By David McMullin
We have olives in our garden. They don’t fruit, but they have been growing for a decade. They have taken on the twisting, gnarled form that everyone loves about olive trees. Their silvery leaves shimmer in the heat of the day.
There are bananas, too – old ones that fill the summer sky with their big, wavy leaves. If we’re lucky and the frost comes late, we get trusses of little green fruit.
There are two persimmons – a native one that is tall and thin in the canopy of the old oak. It dresses the ground with squishy little orange fruit in the early winter. The other, an exotic Japanese variety, planted several years ago has apple-sized, deep orange fruit that hang like lanterns on the bare winter branches. We eat them in December.
There is ginger and cardamom, loquats and guavas and apricots. I meant to make jelly from the apricots, but the birds enjoyed them first. The guavas, we eat off of the branch when they’re candy-sweet and tart.
At my farm, we have blackberries, blueberries, raspberries, strawberries and figs. We made several nice quarts of strawberry and raspberry jam. The figs are brilliant stuffed with blue cheese and wrapped in bacon for the grill. Yum!
Soon the ground at the farm will be deep in pecans. Mimi, who lives in the old house, collects the pecans for her yankee friends and relatives. Her porch is transformed into a process center with mesh bags, piles of shells and a “rocket” that breaks the nuts and makes shorter shrift of the work. I love her pecan rolls with hot coffee on early mornings. There are hickory nuts too, but they’re mostly left for the squirrels. The “rocket” is no match for their heavy shells.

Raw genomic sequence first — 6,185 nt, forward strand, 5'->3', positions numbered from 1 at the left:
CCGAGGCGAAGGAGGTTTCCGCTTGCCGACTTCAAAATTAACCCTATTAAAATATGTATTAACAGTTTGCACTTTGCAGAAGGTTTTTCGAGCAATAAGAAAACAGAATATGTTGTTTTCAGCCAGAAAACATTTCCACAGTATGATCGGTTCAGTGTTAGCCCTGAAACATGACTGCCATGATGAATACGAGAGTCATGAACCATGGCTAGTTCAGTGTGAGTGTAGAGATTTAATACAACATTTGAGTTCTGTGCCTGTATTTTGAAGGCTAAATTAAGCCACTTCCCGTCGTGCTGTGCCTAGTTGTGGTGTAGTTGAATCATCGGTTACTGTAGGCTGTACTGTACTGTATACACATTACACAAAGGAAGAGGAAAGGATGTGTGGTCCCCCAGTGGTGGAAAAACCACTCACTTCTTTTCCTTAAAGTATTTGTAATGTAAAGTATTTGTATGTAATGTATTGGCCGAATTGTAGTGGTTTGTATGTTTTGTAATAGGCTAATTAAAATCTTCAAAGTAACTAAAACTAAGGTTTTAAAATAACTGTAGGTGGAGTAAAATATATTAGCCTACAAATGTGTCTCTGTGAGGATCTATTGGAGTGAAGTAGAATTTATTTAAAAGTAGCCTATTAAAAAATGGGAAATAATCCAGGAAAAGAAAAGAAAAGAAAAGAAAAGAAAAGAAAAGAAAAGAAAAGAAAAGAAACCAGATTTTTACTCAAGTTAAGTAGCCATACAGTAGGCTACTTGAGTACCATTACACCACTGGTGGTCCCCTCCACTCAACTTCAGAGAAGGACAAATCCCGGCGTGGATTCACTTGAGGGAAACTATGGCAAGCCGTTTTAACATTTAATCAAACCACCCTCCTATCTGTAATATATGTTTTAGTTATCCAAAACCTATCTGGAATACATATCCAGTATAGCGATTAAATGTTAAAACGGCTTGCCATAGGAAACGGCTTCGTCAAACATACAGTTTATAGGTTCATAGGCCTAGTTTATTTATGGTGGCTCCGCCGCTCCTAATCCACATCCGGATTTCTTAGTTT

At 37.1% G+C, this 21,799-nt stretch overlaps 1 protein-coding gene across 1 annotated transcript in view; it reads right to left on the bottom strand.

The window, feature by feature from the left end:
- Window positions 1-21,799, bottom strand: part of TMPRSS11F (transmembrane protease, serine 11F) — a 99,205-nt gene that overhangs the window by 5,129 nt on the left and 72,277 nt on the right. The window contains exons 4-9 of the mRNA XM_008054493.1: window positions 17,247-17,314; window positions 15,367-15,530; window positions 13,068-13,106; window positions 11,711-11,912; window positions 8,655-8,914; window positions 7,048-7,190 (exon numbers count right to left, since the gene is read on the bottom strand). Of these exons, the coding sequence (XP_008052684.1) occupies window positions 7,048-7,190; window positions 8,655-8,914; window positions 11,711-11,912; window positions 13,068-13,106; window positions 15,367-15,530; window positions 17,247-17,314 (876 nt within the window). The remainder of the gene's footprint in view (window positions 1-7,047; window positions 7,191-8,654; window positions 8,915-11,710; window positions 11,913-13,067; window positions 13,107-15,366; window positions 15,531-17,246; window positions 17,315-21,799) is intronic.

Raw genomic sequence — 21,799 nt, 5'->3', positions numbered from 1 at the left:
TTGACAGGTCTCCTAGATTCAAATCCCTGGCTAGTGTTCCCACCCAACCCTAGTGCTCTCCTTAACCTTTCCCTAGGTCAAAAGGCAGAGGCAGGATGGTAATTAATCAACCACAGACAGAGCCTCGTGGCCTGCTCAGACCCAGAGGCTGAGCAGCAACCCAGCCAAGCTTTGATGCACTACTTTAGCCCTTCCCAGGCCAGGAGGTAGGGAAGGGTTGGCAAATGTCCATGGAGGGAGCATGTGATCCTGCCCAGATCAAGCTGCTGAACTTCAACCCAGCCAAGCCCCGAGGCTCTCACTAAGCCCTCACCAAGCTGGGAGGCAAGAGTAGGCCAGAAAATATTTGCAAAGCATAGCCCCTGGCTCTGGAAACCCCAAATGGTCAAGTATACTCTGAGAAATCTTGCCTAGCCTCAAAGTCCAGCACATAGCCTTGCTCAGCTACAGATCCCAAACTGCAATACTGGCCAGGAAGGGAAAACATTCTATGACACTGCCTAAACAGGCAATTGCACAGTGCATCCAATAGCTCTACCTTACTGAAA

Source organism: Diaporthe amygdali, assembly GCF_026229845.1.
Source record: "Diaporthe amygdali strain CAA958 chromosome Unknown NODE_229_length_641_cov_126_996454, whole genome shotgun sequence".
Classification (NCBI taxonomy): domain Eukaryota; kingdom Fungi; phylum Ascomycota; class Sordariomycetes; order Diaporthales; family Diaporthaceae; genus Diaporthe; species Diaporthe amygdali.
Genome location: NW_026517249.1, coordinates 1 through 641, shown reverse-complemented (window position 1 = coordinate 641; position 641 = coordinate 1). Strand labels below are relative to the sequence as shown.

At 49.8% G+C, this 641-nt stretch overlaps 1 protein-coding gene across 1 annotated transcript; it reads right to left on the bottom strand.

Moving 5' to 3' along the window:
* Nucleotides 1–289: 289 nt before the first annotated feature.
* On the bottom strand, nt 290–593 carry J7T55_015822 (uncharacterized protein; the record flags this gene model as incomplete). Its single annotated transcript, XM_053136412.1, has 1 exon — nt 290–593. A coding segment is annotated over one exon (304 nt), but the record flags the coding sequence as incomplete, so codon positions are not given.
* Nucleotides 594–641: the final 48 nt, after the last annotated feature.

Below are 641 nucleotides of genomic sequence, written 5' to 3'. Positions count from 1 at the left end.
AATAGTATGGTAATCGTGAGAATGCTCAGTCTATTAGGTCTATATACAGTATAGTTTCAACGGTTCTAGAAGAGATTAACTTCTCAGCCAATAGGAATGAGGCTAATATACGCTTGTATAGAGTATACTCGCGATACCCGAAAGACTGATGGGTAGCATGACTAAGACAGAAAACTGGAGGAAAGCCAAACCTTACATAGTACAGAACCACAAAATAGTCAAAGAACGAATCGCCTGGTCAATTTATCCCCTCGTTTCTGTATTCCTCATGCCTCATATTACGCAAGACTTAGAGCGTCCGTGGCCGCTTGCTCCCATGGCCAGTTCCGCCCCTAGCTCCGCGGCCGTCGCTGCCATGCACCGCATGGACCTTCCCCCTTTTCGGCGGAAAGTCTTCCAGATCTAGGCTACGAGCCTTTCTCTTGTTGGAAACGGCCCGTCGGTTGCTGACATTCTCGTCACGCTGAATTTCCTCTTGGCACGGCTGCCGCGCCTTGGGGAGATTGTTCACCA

The herbs I grow are mostly in our big gravel garden – English thyme, Greek oregano, summer basil for light pasta and several varieties of rosemary for baking savory scones, roasting chicken or skewering pork. There’s just enough sage for the Thanksgiving turkey.
Our little vegetable garden is a feast or famine sort of thing, with the famine coming mostly in the summer months. In the cooler months, we feast on a rainbow of lettuce, chard, kale and assorted Asian greens for stir-frying. We will have broccoli and cauliflower for Thanksgiving, turnip greens for Christmas and sweet Georgia collards to prime the prosperity in the New Year.
The garden still symbolizes abundance. Its break-the-bank and break-the-back hard work is soon forgotten when the pot liquor is poured over the cornbread or the jar lids are popping after a hot water bath. This is the season for appreciating such things.
David McMullin, an acclaimed garden designer, has owned New Moon Gardens design firm for 20 years. His gardens have been featured on tours, in magazines and on television. For more information on his design services, contact David at firstname.lastname@example.org or 404-593-0996.